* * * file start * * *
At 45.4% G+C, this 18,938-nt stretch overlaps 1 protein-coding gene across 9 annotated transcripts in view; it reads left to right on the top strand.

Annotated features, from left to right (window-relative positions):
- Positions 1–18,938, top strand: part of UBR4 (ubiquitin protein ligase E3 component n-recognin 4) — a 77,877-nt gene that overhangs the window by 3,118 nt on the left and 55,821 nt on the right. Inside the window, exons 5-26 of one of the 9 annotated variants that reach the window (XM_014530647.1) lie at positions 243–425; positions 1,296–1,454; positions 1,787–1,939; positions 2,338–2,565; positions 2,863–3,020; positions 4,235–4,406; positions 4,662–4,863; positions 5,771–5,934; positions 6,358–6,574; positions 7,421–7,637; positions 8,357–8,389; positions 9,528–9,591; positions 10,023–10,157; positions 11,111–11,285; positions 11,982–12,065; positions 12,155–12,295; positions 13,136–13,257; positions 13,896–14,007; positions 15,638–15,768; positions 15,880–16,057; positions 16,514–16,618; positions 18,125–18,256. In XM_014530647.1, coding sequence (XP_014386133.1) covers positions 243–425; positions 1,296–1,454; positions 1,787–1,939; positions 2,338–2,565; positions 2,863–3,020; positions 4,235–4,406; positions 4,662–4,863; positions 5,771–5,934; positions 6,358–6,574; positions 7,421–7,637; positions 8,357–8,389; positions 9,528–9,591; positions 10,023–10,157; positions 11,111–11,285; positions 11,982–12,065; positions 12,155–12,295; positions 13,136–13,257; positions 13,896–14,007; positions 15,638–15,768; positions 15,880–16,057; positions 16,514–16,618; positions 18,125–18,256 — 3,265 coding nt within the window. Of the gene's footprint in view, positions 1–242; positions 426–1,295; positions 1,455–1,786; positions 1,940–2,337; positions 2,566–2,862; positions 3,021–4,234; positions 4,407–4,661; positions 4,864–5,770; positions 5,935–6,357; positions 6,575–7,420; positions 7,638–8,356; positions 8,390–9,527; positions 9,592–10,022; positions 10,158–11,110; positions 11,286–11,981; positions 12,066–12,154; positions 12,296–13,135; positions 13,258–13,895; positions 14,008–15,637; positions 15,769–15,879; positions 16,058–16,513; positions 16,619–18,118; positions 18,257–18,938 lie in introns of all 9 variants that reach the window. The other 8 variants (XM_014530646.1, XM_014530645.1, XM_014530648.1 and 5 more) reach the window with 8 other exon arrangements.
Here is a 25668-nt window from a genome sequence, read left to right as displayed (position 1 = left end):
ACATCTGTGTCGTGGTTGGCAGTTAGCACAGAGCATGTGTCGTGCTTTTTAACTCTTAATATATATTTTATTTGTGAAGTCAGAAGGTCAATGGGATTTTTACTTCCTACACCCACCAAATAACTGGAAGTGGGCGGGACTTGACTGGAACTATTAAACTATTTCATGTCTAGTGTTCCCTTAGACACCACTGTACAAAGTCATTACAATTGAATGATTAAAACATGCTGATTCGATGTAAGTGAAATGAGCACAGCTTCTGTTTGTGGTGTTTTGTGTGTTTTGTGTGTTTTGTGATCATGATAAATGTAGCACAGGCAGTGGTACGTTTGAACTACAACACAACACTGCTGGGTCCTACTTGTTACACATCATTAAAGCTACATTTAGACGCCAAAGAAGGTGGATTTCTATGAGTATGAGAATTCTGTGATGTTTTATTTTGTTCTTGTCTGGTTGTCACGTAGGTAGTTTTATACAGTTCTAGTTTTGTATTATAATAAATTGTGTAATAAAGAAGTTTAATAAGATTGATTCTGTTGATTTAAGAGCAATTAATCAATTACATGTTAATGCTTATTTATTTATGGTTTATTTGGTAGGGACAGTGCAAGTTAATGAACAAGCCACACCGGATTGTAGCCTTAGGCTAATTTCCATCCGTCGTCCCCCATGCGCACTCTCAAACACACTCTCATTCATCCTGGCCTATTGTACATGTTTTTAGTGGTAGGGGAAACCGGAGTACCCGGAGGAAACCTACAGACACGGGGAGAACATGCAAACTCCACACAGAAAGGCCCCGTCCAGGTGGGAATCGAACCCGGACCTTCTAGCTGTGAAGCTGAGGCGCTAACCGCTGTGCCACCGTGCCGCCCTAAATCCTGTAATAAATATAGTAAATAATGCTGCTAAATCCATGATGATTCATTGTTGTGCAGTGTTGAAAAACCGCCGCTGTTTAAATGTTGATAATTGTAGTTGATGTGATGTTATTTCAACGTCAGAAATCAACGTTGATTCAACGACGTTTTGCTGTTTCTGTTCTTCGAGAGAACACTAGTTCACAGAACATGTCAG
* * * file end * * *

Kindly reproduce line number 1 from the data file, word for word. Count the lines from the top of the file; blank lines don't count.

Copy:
At 45.4% G+C, this 18,938-nt stretch overlaps 1 protein-coding gene across 9 annotated transcripts in view; it reads left to right on the top strand.